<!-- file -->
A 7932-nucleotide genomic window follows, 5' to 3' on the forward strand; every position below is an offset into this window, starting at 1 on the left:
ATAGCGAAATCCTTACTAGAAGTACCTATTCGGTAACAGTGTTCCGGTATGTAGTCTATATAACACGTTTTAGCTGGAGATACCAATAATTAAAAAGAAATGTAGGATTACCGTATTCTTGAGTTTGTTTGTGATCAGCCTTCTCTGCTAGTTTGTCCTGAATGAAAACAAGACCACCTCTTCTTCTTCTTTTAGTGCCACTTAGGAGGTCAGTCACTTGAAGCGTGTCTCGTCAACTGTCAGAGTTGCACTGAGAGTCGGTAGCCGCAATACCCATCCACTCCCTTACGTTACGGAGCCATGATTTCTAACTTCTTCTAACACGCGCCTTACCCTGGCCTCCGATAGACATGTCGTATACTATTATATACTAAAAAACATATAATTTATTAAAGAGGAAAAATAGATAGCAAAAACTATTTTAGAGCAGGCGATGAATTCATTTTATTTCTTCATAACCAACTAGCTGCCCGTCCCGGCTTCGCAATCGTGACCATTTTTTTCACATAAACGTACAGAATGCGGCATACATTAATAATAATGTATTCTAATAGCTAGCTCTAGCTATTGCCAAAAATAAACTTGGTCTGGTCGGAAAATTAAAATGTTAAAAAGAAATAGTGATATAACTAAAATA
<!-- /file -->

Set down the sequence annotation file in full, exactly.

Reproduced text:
A 7932-nucleotide genomic window follows, 5' to 3' on the forward strand; every position below is an offset into this window, starting at 1 on the left:
ATAGCGAAATCCTTACTAGAAGTACCTATTCGGTAACAGTGTTCCGGTATGTAGTCTATATAACACGTTTTAGCTGGAGATACCAATAATTAAAAAGAAATGTAGGATTACCGTATTCTTGAGTTTGTTTGTGATCAGCCTTCTCTGCTAGTTTGTCCTGAATGAAAACAAGACCACCTCTTCTTCTTCTTTTAGTGCCACTTAGGAGGTCAGTCACTTGAAGCGTGTCTCGTCAACTGTCAGAGTTGCACTGAGAGTCGGTAGCCGCAATACCCATCCACTCCCTTACGTTACGGAGCCATGATTTCTAACTTCTTCTAACACGCGCCTTACCCTGGCCTCCGATAGACATGTCGTATACTATTATATACTAAAAAACATATAATTTATTAAAGAGGAAAAATAGATAGCAAAAACTATTTTAGAGCAGGCGATGAATTCATTTTATTTCTTCATAACCAACTAGCTGCCCGTCCCGGCTTCGCAATCGTGACCATTTTTTTCACATAAACGTACAGAATGCGGCATACATTAATAATAATGTATTCTAATAGCTAGCTCTAGCTATTGCCAAAAATAAACTTGGTCTGGTCGGAAAATTAAAATGTTAAAAAGAAATAGTGATATAACTAAAATA